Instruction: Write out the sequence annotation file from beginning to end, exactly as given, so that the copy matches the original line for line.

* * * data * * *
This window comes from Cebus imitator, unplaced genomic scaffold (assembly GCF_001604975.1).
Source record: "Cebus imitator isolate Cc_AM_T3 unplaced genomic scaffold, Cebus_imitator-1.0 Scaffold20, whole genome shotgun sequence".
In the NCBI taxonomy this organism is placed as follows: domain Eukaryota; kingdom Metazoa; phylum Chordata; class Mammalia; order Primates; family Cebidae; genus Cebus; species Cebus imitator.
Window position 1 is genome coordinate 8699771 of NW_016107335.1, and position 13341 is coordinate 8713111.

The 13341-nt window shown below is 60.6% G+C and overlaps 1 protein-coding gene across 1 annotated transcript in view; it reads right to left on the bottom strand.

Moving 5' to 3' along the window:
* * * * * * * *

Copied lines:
This window comes from Cebus imitator, unplaced genomic scaffold (assembly GCF_001604975.1).
Source record: "Cebus imitator isolate Cc_AM_T3 unplaced genomic scaffold, Cebus_imitator-1.0 Scaffold20, whole genome shotgun sequence".
In the NCBI taxonomy this organism is placed as follows: domain Eukaryota; kingdom Metazoa; phylum Chordata; class Mammalia; order Primates; family Cebidae; genus Cebus; species Cebus imitator.
Window position 1 is genome coordinate 8699771 of NW_016107335.1, and position 13341 is coordinate 8713111.

The 13341-nt window shown below is 60.6% G+C and overlaps 1 protein-coding gene across 1 annotated transcript in view; it reads right to left on the bottom strand.

Moving 5' to 3' along the window: